Philadelphia’s sell-off continues, as the Phillies have traded Joe Blanton to the Dodgers for a player to be named later or cash after the right-hander was claimed off revocable waivers by Los Angeles.
Leading up to Tuesday’s non-waiver trade deadline Blanton was said to be on the verge of being traded to the Orioles, but the remaining $3 million or so the impending free agent is owed this season reportedly held that deal up.
In claiming Blanton off waivers the Dodgers committed to potentially taking on his entire contract had the Phillies simply said, “OK, you can have him.” Instead the two sides worked out a swap, although it’s tough to offer much analysis without knowing the identity–or at least general quality level–of the player to be named later.
Blanton has had a tough time keeping the ball in the ballpark, serving up an NL-high 22 homers on the way to a 4.59 ERA, but has generally been a solid fourth or fifth starter and actually has the league’s best strikeout-to-walk ratio this season at 115-to-18 in 133 innings.
Blanton was scheduled to start for the Phillies tonight against Diamondbacks, but now Kyle Kendrick will take his place.
Nick Piecoro of the Arizona Republic reports that the Diamondbacks have fired pitching coach Mike Harkey following a season in which the staff ranked ninth among NL teams in runs allowed.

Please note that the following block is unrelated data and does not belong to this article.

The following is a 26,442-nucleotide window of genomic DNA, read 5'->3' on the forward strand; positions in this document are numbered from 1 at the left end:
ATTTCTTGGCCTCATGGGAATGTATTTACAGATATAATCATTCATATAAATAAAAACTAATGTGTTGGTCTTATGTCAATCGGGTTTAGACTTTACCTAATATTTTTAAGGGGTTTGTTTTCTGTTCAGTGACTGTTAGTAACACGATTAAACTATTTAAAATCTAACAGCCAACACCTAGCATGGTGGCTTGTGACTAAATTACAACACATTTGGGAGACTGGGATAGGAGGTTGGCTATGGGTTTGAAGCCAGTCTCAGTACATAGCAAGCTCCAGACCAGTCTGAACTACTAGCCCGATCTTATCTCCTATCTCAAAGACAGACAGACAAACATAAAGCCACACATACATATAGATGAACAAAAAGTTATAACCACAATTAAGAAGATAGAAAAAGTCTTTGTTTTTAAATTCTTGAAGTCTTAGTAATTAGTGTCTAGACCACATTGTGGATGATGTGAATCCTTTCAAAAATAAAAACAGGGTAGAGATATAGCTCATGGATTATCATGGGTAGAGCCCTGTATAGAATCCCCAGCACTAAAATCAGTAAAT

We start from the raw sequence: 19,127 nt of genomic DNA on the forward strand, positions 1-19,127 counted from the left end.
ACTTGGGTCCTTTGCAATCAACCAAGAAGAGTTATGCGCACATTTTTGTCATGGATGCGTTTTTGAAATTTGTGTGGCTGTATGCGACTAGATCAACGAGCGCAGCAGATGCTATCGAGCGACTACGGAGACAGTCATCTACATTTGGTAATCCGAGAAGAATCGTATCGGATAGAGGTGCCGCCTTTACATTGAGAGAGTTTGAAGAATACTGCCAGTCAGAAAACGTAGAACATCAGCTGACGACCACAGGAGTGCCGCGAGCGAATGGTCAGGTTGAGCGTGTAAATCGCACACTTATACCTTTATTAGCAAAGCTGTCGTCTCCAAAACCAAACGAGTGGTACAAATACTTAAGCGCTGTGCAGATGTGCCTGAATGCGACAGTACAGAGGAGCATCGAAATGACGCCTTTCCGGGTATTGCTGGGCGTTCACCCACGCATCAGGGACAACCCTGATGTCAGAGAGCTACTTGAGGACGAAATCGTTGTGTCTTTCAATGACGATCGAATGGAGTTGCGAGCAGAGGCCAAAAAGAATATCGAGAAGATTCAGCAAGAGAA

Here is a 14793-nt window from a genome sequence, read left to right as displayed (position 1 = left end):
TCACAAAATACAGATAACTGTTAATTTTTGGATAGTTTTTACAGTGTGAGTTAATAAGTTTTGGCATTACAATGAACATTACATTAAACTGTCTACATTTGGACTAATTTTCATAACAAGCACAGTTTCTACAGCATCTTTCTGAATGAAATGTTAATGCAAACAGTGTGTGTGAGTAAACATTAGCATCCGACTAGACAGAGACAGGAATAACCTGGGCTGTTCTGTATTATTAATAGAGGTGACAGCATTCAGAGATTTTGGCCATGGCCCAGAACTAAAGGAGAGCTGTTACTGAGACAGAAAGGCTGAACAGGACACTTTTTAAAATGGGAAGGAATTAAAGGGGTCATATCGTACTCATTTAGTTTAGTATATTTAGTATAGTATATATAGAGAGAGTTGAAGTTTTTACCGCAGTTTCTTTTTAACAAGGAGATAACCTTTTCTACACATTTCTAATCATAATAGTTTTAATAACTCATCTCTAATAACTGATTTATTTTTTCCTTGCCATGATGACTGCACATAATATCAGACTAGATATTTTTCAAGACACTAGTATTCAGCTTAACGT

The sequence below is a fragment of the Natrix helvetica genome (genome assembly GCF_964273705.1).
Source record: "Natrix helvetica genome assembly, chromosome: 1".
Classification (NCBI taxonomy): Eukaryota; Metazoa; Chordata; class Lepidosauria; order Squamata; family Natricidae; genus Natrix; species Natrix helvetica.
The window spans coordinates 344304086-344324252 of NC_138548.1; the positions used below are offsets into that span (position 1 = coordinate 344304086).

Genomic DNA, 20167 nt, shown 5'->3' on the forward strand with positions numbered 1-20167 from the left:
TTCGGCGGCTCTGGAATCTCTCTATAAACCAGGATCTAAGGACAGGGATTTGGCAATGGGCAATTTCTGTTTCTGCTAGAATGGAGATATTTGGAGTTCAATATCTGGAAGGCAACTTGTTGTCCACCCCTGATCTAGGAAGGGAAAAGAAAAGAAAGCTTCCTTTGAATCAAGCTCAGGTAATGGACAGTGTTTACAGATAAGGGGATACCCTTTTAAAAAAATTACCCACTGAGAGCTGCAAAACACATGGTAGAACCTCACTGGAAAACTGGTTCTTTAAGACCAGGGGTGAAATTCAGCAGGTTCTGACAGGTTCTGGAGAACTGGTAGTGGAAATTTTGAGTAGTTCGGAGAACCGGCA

That actually represents a big improvement from last season, when the Diamondbacks allowed the second-most runs in the league in Harkey’s first year as pitching coach, but the Tony La Russa-led front office has decided to make a change.
Prior to joining the Diamondbacks two offseasons ago Harkey served as the Yankees’ bullpen coach from 2008-2013. He pitched eight seasons in the majors.
FOX Sports’ Jon Morosi reports that the Nationals are expected to consider Cal Ripken Jr. for their managerial vacancy. Ripken, of course, was recently reported to have been considered by the club the last time the job was open.
This could be a courtesy. And if you’re a Nats fan, you have to hope it is, right? Because the single biggest argument in favor of Matt Williams when he was hired was that he was a top player in his day, wasn’t too far removed from his playing career and could be a good clubhouse guy who understood what made major leaguers tick. His lack of experience was brushed off. All of which would be the same thing for Ripken, except he doesn’t even have the coaching experience Williams had and is even farther removed from his playing days.
I know he’s famous and everything, but if the Nationals’ 2015 season is evidence of anything, perhaps it should be evidence that sometimes it’s useful to have a manager who has actually, you know, made a pitching change once in his professional life.